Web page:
Step 4: Moving Camp

We were no longer welcome among the Bay area's most degenerate and openminded artists, so we drove over to Victor's camp with the badger hanging off the back of the truck. A throng of joyful normal people surrounded us and beckoned their fellows to bask in the beauty of one of God's perfect creations being skinned.

They said "This is the weirdest think we've seen at burningman! We love it!"

Step 5: Skinning Open Vs. Cased

There was some controversy about the best skinning method. I had mostly skinnned rabbits and squirrels. You do those "cased", which means skin around the anus and extend that cut with slits along the hind legs. Pull out the legs, step on them and then peel the rest of the skin off "like skinning the rabbit". You end up with a fur sock sort of thing with little inside-out leg skins hanging off it. Stretch the skin by shoving a board shaped like a gothic window into it.

The other method, "open". That's used for bigger animals. It starts the same, cutting around the anus and slitting up the hind legs, but then you cut the skin down the belly and out along the front legs to make a skin that lays flat. Then you peel it off around the animal and down the head. Stretch it by nailing it flat to a board or "the back of the barn". Or thongs through holes in the edge to stakes pounded in the ground.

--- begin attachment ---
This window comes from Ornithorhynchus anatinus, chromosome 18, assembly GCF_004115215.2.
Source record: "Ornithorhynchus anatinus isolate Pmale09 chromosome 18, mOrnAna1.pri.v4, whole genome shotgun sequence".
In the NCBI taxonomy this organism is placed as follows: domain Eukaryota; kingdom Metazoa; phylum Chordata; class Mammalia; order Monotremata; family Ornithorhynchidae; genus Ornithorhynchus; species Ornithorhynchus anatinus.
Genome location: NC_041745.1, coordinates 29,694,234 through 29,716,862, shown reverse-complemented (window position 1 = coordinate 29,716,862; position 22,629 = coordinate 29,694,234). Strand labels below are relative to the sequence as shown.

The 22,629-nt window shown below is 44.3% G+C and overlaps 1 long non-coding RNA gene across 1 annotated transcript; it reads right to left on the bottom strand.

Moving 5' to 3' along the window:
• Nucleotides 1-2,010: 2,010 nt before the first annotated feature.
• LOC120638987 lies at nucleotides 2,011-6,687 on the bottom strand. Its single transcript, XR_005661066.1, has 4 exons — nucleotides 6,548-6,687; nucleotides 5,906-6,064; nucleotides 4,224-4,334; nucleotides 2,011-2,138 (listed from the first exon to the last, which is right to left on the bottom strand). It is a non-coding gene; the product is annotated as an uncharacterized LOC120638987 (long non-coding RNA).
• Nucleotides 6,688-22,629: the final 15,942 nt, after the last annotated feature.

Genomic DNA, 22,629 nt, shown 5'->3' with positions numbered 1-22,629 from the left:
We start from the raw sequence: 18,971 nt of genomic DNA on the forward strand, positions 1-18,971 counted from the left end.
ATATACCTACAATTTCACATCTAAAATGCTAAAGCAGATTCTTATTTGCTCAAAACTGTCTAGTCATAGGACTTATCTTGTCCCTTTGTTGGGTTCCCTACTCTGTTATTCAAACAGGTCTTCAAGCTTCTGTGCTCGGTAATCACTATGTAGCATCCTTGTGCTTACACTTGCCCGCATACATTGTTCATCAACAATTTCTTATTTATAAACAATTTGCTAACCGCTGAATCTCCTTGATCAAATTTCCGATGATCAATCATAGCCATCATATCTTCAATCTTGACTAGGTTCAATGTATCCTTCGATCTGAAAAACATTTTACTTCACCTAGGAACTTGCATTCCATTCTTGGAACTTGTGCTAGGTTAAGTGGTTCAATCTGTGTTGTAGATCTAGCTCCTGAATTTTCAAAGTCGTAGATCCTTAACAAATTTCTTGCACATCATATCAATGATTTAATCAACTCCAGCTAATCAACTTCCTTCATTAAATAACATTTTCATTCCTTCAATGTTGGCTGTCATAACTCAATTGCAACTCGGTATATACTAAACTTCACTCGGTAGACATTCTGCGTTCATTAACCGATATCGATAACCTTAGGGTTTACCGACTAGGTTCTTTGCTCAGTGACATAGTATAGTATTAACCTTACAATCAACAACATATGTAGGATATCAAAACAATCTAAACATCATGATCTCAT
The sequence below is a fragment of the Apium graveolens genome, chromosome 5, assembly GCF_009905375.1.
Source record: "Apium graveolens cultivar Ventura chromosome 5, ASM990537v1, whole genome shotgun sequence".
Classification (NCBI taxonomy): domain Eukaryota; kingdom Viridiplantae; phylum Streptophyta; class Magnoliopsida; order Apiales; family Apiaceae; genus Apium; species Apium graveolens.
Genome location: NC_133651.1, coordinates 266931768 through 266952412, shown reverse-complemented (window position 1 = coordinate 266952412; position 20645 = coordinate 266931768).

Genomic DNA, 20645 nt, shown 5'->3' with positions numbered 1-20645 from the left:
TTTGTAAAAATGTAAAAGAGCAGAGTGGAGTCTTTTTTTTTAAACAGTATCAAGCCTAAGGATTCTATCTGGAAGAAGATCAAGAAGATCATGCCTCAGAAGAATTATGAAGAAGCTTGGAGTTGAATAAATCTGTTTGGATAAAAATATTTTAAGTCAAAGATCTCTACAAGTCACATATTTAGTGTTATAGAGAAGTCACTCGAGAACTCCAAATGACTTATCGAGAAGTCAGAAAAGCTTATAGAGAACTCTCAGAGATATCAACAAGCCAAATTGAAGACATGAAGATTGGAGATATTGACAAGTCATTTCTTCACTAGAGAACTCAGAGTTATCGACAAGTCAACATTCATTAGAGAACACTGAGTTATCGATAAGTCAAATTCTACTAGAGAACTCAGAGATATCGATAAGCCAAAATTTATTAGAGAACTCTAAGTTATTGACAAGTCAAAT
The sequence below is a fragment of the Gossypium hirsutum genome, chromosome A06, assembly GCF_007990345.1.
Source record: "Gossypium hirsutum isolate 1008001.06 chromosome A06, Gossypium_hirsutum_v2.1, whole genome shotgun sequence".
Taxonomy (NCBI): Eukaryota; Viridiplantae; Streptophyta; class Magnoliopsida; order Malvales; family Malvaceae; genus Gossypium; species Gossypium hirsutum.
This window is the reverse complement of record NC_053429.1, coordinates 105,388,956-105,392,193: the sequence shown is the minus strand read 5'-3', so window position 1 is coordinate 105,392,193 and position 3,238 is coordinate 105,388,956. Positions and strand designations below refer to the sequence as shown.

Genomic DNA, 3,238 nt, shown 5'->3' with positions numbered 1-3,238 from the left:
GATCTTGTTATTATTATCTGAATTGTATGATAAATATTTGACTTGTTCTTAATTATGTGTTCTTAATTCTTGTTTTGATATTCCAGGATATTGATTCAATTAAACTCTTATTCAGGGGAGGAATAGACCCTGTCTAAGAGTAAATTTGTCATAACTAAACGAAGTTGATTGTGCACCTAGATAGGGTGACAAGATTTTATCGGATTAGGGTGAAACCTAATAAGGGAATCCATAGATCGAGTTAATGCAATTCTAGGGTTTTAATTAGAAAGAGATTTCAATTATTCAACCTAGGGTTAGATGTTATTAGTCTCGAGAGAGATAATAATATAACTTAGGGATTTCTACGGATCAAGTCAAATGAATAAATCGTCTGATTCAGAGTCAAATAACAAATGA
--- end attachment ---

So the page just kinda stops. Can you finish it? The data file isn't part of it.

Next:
The book "Wildwood Wisdom" has good diagrams of both methods.

Step 6: Skinning and Skinning

And so the shadows lengthened and the sun rose higher. We carefully pulled and cut the skin away from the body. The badger has lots of fat, and it can be tricky to skin it. If you see hair follicles on the inside of the skin you're about to cut through.